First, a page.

Reuniting families has been a major point of conversation in immigration news this May. This week, we’ve seen efforts to expedite the reunification process, the impact that living in sanctuary can have on a family, and funding for undocumented students.
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1. Migrant children have been in US custody for weeks. Now the Biden administration has to reunite them with families – Thursday, May 13
While the number of minors apprehended at the U.S./Mexico border slightly declined in April to just over 17,000, but due to short staffing, case managers are struggling to keep up with their caseloads. This is delaying reunification and increasing the number of children in custody for greater periods of time. As a result, staff from U.S. Citizen and Immigration Services (USCIS) have been helping with case management by training new personnel and transitioning to a virtual case management system in the hopes of reuniting children with their families and sponsors faster. One of these minors, a 17-year-old girl from El Salvador named Meybelin, has been in custody for over a month at a San Diego convention center waiting to be released to a relative here in the U.S. While it typically takes about 30 days to release a child to their sponsor, this process can be slowed down by paperwork, understaffing, and vetting processes. Another hurdle is that sometimes minors show up with little to no information to verify their identity and find their sponsor. Even after a child is reunited with their sponsor, they still have to go through immigration proceedings, where a judge ultimately decides whether they will remain in the U.S. or be returned to dangerous conditions in their home country.
“What’s frustrating about this case is there’s a natural brother here, there’s an attorney who knows what they’re doing. But we’re getting a run around. You might expect that if you’re calling Amazon about a lost package, but this is a child.”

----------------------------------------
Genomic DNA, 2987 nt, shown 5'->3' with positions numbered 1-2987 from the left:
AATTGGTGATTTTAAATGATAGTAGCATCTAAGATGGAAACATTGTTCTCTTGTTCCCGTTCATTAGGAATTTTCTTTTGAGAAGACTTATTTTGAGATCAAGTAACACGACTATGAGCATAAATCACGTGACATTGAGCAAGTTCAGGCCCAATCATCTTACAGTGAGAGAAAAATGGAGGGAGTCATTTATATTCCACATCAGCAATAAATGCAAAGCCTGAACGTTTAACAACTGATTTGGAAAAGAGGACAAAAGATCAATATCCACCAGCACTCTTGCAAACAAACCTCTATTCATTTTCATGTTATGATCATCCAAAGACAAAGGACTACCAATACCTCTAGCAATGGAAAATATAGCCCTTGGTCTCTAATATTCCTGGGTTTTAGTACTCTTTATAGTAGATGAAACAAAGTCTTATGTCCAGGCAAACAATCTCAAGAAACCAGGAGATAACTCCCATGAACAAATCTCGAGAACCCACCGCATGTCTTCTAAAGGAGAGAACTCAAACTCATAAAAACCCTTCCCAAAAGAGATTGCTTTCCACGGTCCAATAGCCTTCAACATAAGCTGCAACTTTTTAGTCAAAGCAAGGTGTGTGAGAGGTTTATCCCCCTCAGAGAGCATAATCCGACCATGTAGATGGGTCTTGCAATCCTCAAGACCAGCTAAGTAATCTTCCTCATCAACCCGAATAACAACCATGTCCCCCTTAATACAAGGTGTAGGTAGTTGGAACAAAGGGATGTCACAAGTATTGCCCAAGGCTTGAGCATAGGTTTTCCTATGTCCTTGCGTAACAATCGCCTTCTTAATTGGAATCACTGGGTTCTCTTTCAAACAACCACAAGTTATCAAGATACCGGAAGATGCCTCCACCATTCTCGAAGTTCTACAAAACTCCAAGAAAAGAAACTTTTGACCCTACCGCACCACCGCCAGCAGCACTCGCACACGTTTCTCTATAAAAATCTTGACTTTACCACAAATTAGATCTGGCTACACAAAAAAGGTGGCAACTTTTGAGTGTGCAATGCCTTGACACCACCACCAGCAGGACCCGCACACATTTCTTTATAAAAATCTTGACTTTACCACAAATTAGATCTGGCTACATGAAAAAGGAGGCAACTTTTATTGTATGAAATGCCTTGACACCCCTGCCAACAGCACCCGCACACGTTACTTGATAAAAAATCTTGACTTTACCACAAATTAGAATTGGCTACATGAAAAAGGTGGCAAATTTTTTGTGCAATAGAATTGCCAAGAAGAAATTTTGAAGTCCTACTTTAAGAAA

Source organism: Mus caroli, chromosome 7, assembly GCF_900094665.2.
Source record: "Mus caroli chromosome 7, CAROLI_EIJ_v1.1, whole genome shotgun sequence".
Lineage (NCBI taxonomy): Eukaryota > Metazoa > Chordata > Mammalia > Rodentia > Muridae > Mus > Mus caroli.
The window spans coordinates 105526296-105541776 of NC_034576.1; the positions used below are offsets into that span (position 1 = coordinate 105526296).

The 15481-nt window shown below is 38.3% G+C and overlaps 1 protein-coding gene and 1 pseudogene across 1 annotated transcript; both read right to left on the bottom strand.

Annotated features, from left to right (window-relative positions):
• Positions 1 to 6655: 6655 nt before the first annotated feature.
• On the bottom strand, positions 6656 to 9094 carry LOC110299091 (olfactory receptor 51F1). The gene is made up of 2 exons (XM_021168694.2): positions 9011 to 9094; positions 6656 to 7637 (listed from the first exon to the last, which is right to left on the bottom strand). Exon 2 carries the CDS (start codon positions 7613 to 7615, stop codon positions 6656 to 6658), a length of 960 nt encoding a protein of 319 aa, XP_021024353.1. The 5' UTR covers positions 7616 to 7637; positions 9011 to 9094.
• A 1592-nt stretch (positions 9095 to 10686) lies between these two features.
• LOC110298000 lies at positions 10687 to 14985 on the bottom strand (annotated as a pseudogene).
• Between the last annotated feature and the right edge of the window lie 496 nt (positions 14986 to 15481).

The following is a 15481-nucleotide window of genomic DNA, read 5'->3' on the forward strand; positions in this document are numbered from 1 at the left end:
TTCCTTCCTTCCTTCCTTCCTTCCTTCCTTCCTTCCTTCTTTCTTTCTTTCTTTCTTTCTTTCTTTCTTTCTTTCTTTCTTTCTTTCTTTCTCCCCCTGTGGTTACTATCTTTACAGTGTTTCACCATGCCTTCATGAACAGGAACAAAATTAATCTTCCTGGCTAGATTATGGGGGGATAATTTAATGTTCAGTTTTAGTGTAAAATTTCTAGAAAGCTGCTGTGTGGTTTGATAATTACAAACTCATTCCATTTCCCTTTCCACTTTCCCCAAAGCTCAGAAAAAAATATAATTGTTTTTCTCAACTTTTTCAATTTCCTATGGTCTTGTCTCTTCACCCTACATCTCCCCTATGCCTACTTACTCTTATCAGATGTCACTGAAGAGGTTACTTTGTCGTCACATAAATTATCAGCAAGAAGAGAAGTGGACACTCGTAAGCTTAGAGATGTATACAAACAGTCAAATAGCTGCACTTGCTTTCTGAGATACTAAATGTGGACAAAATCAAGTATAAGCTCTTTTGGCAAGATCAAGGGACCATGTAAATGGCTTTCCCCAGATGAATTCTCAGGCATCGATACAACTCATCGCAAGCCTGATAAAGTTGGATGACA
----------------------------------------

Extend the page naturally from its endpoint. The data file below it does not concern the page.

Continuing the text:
—Kate Lincoln-Goldfinch, an immigration attorney based in Texas, referring to Meybelin’s older brother
2. ‘All Our Opportunity Was Taken Away’: Sanctuary Family Slowly Restarts Life – Thursday, May 13
years living in sanctuary in a Philadelphia church to avoid deportation. While sanctuaries are not new, the number of people living in sanctuaries increased under the Trump administration due to fewer protections from deportation. The Thompson family, now in the final stages of the green card process, say that living outside of sanctuary has been a huge adjustment. Prior to living in sanctuary, the Thompson family fled Jamaica after their farm burned down and Oneita’s brother was murdered. While they are now eligible for a family-based green card, USCIS has a backlog of 1-2 years for processing green cards and up to one year for work permits. While things are looking up for the Thompson family, they know they still have a long way to go.
“We are so grateful for them, and even to this day, they’re still in our life. They check on us every day, even though we are not in the church.”
—Clive Thompson, speaking about his time in the sanctuary
3. White House Says Undocumented Students Can Receive Pandemic Aid – Tuesday, May 11
The Biden administration ruled on Tuesday that it would no longer require universities to consider the immigration status of students when determining their eligibility for federal grants, a reversal from a Trump-era policy. This means that all students, including those who have not applied for federal aid before, are now eligible for some relief through pandemic stimulus aid to their universities. Last year, undocumented students were barred under the Trump administration from receiving any grants from the $6 billion from the CARES Act that went towards emergency relief funds. The funds will now be distributed under the Higher Education Emergency Relief Fund.
“Undocumented people have been largely left out of federal Covid-19 relief, so access” to the funds “for undocumented students is crucial.”
—José Muñoz, a spokesman for United We Dream, a youth-focused immigration advocacy network
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